The King and I – Theatre du Chatelet, Paris

Je Ni Kim Picture: © Marie-Noëlle Robert

Je Ni Kim in The King and I at Theatre du Chatelet, Paris. Picture: Marie-Noëlle Robert

The King And I continues at Theatre du Chatelet, Paris, until 29 July.

The World Cup has not been the Chatelet’s best friend for the original-language Paris premiere of Rodgers and Hammerstein’s The King and I but the stay-at-homes who missed this exquisite, no-expense-spared masterpiece to snore their way through a goalless French bore-draw made a serious misjudgement.

If attendances at this stunning 2,000-seater were a little depleted for an overdue 18-performance revival of the 1951 Broadway hit, you’d never have guessed it from the waving, cheering, ten-minute standing ovations that daily greeted this triumph, masterminded by Lee Blakeley, now a Chatelet regular after directing three Sondheim shows by the Seine, the latest, Into the Woods, only two months previously.

It has taken me a lifetime to see undoubtedly one of the most tuneful and beautiful-to-look-at musicals ever written but, having finally caught it, I was so entranced that I went two nights running.

That was partly to compare the two governesses, American mezzo Susan Graham and Anglo-Swiss soprano Christine Buffle, who shared the role of Anna, initially made famous on stage by the charismatic (but vocally underpowered) Gertrude Lawrence and on celluloid in 1956 by our own Deborah Kerr (with the high notes inevitably entrusted to Hollywood’s often uncredited dubber, Marni Nixon).

That movie won Yul Brynner an Oscar for reprising his stage King of Siam and it was a role that pursued him almost until his dying breath – it is claimed he played the king 4,625 times between 1951 and 1985, and on both sides of the Atlantic.

Here we had international French actor-singer Lambert Wilson – Fredrik in the Chatelet’s A Little Night Music five years ago but considerably better known for The Matrix sequels – doing those silly little steps in ‘Shall We Dance?’ and getting angry at being called a barbarian when a forward-looking monarch in so many ways although not perhaps in his attitude to women!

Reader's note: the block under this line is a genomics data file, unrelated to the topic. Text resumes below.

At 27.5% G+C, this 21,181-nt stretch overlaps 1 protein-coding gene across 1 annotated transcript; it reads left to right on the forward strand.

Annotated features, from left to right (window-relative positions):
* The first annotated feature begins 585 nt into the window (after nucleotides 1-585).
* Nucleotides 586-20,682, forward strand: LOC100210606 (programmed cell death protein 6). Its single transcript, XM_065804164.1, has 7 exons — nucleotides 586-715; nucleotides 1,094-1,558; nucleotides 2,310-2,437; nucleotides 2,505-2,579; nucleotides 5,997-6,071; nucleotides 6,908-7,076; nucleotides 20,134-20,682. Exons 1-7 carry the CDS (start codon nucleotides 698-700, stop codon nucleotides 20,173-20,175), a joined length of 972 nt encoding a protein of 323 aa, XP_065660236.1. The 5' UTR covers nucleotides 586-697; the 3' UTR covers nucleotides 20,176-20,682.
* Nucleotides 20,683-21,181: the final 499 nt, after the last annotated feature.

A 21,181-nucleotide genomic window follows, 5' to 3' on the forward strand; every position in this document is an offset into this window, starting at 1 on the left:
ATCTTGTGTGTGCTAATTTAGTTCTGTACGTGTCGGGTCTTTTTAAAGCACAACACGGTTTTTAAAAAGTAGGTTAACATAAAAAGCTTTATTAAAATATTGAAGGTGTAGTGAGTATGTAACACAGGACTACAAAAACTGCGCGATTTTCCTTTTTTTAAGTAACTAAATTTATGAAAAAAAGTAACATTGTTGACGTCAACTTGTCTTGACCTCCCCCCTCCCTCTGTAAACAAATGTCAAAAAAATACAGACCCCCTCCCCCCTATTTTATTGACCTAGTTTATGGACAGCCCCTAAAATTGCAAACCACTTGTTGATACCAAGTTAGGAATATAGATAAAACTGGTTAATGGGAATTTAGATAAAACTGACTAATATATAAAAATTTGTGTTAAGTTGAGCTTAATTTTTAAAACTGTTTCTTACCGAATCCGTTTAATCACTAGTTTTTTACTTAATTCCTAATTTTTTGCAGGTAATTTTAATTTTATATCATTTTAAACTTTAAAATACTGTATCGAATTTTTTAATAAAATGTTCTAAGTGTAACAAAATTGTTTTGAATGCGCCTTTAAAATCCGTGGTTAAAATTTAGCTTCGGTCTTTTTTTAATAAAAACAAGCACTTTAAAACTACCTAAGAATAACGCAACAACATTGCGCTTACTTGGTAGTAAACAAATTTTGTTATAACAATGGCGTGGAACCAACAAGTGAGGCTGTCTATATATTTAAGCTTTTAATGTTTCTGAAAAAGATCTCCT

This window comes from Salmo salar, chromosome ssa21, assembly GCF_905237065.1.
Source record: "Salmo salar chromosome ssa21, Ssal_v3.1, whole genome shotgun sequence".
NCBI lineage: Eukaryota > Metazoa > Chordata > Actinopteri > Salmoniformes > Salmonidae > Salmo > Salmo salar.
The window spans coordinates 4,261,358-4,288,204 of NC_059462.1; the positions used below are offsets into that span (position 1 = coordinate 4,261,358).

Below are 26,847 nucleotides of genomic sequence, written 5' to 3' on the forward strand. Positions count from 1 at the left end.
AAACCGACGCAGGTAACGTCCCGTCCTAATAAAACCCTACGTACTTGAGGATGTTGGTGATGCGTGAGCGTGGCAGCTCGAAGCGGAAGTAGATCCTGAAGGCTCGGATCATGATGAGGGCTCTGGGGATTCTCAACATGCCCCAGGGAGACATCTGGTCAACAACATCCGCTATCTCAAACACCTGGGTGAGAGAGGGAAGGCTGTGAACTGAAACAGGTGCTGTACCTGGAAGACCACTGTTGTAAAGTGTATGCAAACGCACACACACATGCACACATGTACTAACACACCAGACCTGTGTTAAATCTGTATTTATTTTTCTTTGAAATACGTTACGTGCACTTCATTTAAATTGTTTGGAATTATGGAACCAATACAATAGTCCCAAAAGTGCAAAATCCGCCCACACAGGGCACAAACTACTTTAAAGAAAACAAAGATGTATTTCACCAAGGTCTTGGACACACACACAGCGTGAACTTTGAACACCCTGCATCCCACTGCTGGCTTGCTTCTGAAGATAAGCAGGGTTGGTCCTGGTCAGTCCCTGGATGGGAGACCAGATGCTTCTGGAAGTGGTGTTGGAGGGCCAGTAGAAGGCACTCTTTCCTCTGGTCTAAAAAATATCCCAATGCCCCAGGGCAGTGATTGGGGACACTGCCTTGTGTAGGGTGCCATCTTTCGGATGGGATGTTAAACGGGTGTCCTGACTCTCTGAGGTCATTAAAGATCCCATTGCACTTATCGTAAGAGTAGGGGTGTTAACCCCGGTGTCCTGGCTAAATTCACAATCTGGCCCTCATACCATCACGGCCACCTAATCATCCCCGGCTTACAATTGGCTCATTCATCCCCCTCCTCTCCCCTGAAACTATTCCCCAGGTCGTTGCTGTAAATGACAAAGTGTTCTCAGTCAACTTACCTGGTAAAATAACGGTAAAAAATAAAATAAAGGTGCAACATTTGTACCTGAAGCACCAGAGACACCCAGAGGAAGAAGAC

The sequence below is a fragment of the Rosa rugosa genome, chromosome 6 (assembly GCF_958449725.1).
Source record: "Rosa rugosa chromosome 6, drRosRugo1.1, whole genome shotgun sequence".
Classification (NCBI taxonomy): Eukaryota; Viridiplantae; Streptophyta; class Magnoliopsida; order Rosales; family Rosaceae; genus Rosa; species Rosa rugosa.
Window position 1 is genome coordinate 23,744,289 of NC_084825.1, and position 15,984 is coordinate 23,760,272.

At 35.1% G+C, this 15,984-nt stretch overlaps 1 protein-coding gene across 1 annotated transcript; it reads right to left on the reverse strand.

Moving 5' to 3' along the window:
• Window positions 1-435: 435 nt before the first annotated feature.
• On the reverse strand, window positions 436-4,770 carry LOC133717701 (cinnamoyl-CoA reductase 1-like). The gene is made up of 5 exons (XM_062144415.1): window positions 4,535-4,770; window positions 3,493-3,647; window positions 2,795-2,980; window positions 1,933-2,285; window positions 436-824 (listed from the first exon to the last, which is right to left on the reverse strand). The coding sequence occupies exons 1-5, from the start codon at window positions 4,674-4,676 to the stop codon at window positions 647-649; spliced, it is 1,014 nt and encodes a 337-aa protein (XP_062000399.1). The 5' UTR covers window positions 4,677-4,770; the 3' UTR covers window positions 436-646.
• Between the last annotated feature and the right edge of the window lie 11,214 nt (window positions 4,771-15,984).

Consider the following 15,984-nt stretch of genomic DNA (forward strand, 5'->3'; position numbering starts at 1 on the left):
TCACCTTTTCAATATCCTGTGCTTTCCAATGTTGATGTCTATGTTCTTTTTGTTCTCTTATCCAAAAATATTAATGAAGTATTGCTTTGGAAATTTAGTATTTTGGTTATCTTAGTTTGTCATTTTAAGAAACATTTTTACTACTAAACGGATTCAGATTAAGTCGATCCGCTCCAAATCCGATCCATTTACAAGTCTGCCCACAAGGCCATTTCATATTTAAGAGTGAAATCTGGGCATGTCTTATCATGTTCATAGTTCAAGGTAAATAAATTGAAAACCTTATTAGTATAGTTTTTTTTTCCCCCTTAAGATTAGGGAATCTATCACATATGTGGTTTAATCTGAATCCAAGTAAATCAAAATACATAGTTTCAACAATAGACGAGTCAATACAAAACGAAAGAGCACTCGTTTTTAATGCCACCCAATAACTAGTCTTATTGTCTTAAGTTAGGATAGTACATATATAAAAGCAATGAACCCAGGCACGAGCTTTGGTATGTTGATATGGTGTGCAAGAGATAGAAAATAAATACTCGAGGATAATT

Unlike Brynner, there was no pretence about making Wilson look oriental, which took a bit of getting used to, but he soon won us over with his charm and the wit of Hammerstein’s lyrics.

As for the ladies, if Graham, making her musical theatre debut and getting her Home Counties vowels spot-on, hit the more thrilling notes, nothing made the spine tingle as much as Korean soprano Je Ni Kim who played Tuptim, the “gift” to the king from his oppo in Burma.

Her ‘I Have Dreamed’ and ‘We Kiss In A Shadow’ (sublime with ex-Royal College of Music baritone Damian Thantrey as her illicit lover Lun Tha) rightly received some of the loudest applause of the evening.

And Lisa Milne, as the most favoured of the king’s umpteen wives, made the very most of her big number ‘Something Wonderful’.

The ensemble pieces ‘March of the Siamese Children’ and the Uncle Tom’s Cabin ballet sequence, complete with puppets, were a a stately delight. Audience reaction told me I was heavily outvoted in thinking the ballet story-within-a-story went on a tad too long but the French, having patiently put up with long tracts of spoken English dialogue (helped only by surtitles above and to the side of the stage), clearly relished the classical elements of the show.

Sue Blane’s gorgeous, multi-coloured (and ostentatiously expensive) costumes were right off the planet, Jean-Marc Puissant’s elegant sliding-door sets pure creative genius and Peggy Hickey’s inventive choreography all complemented some of the finest songs ever written by that illustrious Broadway team.

And with Paul Holmes extracting some big-band brashness as well as lush strings from the full Pasdeloup Orchestra, it was another giant feather in the American musicals cap of Chatelet supremo Jean-Luc Choplin. If the plan was to make Broadway green with envy, he succeeded with knobs on as this show was surely even more extravagant than My Fair Lady last December.

It wasn’t quite perfection: the bulky ten-euro programme failed to include a song list, quite an oversight.

The Chatelet now looks forward to giving us the pre-Broadway world premiere of An American In Paris in November. And what other city could Gene Kelly possibly have picked for it?

Jeremy Chapman

Readers may also be interested in:

My Fair Lady – Theatre du Chatelet, Paris – Review


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